Denise Majette Makes History with US Senate Nomination
Denise Majette became the first woman and the first black candidate nominated to the US Senate in Georgia following her Democratic runoff victory Tuesday. Majette, a pro-choice first-term member of Congress who earned a 100 percent rating from the Planned Parenthood Action Fund, easily defeated her opponent, businessman Cliff Oxford. Aside from its history-making aspects, Majette’s campaign was remarkable for its small budget and strong emphasis on grassroots organizing. Because of her limited spending capability, Majette ran no TV ads in her primary campaign, reports the Associated Press, instead relying on a grassroots effort that took her message to the streets to reach voters.
Majette will face a tough race against Republican Johnny Isakson in November in a race that many say has little chance of victory, according to the Atlanta Journal Constitution. Isakson is well known in Georgia and, like Majette’s opponent in the primary, has much more money to spend. Majette, however, remains committed, telling the Atlanta Journal Constitution, “They called me a long shot before; now they call me congresswoman.” If elected, Majette will be the only black woman serving in the US Senate and the first since Illinois Senator Carol Moseley Braun, who left the Senate in 1999.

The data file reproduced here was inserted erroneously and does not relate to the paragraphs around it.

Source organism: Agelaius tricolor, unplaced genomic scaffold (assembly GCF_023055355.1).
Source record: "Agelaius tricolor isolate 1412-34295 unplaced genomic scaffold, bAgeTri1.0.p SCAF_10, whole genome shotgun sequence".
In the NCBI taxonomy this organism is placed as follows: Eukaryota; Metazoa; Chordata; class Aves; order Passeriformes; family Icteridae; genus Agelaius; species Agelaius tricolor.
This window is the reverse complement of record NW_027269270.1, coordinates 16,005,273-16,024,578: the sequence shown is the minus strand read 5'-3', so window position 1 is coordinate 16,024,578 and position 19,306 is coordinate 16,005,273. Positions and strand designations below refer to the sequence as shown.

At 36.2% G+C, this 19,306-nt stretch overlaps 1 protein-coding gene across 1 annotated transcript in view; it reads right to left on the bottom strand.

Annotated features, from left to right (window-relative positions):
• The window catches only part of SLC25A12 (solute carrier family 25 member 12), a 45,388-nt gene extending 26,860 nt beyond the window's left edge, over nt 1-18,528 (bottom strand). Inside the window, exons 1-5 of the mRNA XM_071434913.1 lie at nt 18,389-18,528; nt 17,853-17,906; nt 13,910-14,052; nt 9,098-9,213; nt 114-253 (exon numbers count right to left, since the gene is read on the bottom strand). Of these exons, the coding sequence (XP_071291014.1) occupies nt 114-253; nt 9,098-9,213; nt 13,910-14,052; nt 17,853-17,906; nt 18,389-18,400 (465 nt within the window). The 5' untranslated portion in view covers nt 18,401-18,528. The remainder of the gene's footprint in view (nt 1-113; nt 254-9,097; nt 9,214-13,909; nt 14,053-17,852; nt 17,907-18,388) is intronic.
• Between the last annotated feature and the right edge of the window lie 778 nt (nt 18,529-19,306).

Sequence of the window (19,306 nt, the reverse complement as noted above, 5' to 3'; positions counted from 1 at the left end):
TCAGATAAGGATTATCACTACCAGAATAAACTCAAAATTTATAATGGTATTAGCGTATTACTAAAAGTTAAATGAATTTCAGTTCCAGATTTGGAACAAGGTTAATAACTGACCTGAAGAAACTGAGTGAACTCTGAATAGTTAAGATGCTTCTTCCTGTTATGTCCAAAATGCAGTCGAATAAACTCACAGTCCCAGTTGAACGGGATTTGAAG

11/20/2014 Federal Appeals Court Rejects Priests for Life Challenge to Birth Control Coverage Rule - In a victory for women's health, a unanimous panel of the US Court of Appeals for the DC Circuit on Friday rejected a challenge to the Affordable Care Act (ACA) contraceptive coverage benefit brought by Priests for Life, the Roman Catholic Archbishop of Washington and other religiously affiliated non-profit organizations.
Judge Nina Pillard, a former law professor who was nominated to the DC Circuit by President Obama and confirmed by the Senate in December, wrote the opinion for the Court, which found that the ACA birth control benefit did not substantially burden or violate non-profits' religious freedom.
Under the Affordable Care Act, health insurance companies must cover the full cost of all FDA-approved contraceptives - including the pill, IUDs, and emergency contraception - without requiring co-pays or cost-sharing. . . .